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DP/30 Sneak Peek: Alex Gibney on Zero Dark Thirty @ Sundance 2013

One Response to “DP/30 Sneak Peek: Alex Gibney on Zero Dark Thirty @ Sundance 2013”

  1. JAB says:

    Mr. Gibney nailed it when he said the subject of torture in ZDT is “too hot” right now. I have tremendous respect for him so his opinion actually counts to me.
    I disagree with him here. The first third of the movie probably comes down “pro-torture”. The cut from black screen voices being heard (which mentions the title of the best post 9/11 film, “United 93″, & I doubt I’m the only Paul Greengrass fan who picked up on that unintended reference) to the “enhanced interrogation” is brilliant. The middle of the film muddles the effectiveness of that tactic & by the end of the film it became an afterthought.
    This may sound ridiculous, but Ms. Bigelow did not categorically deny that she her & Mr. Boal may have been spun by sources when she appeared on “The Colbert Report” a couple of weeks ago in that fascinating interview (Colbert=ridiculous?, I know).
    This is 2012′s best film.
    Like Mr. Gibney, I’m a big fan of Bigelow’s but I didn’t like “K19…” & “The Weight Of Water”.

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“Chad Harbach spent ten years writing his novel. It was his avocation, for which he was paid nothing, with no guarantee he’d ever be paid anything, while he supported himself doing freelance work, for which I don’t think he ever made $30,000 a year. I sold his book for an advance that equated to $65,000 a year—before taxes and commission—for each of the years of work he’d put in. The law schools in this country churn out first-year associates at white-shoe firms that pay them $250,000 a year, when they’re twenty-five years of age, to sit at a desk doing meaningless bullshit to grease the wheels of the corporatocracy, and people get upset about an excellent author getting $65,000 a year? Give me a fucking break.”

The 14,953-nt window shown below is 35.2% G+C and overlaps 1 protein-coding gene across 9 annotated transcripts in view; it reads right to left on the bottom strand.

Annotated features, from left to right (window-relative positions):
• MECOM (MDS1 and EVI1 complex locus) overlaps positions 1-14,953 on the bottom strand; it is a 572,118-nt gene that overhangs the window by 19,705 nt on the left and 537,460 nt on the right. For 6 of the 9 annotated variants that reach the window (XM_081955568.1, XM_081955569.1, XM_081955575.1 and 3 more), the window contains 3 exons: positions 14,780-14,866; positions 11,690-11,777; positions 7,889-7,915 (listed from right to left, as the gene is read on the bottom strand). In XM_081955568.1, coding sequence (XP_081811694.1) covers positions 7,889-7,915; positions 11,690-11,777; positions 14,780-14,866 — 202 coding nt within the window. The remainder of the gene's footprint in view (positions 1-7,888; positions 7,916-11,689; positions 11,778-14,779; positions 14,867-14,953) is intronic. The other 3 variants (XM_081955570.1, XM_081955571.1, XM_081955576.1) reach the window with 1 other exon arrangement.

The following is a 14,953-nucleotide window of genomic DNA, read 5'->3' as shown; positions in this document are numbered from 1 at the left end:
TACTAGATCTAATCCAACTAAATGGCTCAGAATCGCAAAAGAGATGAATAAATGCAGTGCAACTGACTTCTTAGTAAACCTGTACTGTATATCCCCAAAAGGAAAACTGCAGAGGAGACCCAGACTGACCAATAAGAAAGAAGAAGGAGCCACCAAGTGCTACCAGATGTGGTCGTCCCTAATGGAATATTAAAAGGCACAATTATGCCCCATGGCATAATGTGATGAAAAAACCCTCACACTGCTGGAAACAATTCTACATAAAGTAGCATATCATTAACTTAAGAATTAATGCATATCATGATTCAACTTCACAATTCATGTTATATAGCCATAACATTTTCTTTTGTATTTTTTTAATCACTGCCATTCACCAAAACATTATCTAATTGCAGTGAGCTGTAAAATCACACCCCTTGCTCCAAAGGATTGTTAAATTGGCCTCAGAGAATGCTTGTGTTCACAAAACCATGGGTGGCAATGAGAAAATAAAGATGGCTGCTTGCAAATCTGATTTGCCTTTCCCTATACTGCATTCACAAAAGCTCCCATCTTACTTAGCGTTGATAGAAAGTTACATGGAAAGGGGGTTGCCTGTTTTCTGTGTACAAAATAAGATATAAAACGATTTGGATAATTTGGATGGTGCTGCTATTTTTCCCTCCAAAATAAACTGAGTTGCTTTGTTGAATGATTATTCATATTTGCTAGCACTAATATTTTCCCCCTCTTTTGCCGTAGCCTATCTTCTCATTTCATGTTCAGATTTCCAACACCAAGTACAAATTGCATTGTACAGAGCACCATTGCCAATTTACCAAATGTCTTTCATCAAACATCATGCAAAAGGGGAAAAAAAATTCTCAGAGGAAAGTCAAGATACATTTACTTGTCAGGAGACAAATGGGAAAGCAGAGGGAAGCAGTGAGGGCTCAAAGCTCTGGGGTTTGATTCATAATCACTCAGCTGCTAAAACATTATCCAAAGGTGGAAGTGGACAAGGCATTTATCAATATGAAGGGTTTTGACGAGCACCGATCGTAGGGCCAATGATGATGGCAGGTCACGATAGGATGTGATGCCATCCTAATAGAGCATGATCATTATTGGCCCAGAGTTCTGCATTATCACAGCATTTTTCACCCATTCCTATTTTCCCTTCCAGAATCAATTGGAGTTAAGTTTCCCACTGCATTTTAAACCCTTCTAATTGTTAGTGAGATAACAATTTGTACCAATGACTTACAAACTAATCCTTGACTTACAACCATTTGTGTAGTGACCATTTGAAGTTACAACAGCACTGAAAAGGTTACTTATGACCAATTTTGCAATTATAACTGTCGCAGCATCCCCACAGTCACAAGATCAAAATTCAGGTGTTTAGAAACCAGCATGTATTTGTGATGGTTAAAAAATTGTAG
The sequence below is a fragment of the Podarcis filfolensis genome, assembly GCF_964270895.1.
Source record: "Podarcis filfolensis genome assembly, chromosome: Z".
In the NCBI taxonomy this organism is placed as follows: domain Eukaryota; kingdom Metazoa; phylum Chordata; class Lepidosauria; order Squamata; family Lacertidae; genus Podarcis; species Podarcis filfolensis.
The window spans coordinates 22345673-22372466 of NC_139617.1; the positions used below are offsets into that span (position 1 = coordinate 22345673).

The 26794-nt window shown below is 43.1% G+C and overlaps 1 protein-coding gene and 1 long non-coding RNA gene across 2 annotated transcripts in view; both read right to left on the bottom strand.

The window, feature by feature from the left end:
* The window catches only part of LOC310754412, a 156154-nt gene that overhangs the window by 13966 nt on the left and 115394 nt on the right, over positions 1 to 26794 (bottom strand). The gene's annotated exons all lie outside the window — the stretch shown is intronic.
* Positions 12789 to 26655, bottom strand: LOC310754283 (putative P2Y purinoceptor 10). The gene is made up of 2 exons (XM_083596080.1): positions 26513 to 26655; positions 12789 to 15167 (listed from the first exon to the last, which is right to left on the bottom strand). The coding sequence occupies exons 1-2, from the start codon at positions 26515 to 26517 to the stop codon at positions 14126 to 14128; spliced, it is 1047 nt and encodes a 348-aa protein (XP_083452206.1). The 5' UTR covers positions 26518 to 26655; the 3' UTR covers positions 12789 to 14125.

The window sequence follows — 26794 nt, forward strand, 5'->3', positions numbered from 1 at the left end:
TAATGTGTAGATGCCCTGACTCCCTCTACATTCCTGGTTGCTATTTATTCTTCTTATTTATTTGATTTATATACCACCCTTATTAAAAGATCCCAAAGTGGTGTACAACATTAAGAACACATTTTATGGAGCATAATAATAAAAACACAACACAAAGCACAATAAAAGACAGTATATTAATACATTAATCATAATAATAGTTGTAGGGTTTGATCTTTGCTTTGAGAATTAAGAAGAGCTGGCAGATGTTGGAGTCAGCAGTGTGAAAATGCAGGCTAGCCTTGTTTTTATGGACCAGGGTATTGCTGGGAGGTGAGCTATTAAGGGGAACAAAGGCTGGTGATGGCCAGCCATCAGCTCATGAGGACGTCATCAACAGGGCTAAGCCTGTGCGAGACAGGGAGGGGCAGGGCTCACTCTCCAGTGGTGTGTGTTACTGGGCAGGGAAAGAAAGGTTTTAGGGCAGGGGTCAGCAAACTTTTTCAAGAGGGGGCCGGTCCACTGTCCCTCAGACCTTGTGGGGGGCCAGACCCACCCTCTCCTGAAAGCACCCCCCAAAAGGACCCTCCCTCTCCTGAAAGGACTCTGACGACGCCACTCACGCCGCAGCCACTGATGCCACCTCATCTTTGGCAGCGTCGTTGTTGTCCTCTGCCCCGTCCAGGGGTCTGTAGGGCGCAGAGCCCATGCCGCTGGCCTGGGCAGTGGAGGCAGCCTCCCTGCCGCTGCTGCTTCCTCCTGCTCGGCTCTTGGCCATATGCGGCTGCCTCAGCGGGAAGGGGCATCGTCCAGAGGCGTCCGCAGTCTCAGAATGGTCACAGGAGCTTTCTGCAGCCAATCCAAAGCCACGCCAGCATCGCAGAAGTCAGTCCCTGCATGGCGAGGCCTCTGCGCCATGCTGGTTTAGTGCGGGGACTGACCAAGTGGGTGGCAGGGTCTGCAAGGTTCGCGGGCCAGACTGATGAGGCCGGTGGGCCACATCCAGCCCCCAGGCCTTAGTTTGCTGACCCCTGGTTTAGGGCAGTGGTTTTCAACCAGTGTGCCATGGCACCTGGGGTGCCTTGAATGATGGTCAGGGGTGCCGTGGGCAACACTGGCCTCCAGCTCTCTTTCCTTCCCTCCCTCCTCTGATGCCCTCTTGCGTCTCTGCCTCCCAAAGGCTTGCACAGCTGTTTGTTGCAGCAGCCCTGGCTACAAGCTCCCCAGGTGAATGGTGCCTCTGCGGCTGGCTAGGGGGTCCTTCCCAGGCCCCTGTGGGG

~ Book Agent Chris Parris-Lamb On The State Of The Publishing Industry

INTERVIEWER
Do you think this anxiety of yours has something to do with being a woman? Do you have to work harder than a male writer, just to create work that isn’t dismissed as being “for women”? Is there a difference between male and female writing?

FERRANTE
I’ll answer with my own story. As a girl—twelve, thirteen years old—I was absolutely certain that a good book had to have a man as its hero, and that depressed me. That phase ended after a couple of years. At fifteen I began to write stories about brave girls who were in serious trouble. But the idea remained—indeed, it grew stronger—that the greatest narrators were men and that one had to learn to narrate like them. I devoured books at that age, and there’s no getting around it, my models were masculine. So even when I wrote stories about girls, I wanted to give the heroine a wealth of experiences, a freedom, a determination that I tried to imitate from the great novels written by men. I didn’t want to write like Madame de La Fayette or Jane Austen or the Brontës—at the time I knew very little about contemporary literature—but like Defoe or Fielding or Flaubert or Tolstoy or Dostoyevsky or even Hugo. While the models offered by women novelists were few and seemed to me for the most part thin, those of male novelists were numerous and almost always dazzling. That phase lasted a long time, until I was in my early twenties, and it left profound effects.
~ Elena Ferrante, Paris Review Art Of Fiction No. 228

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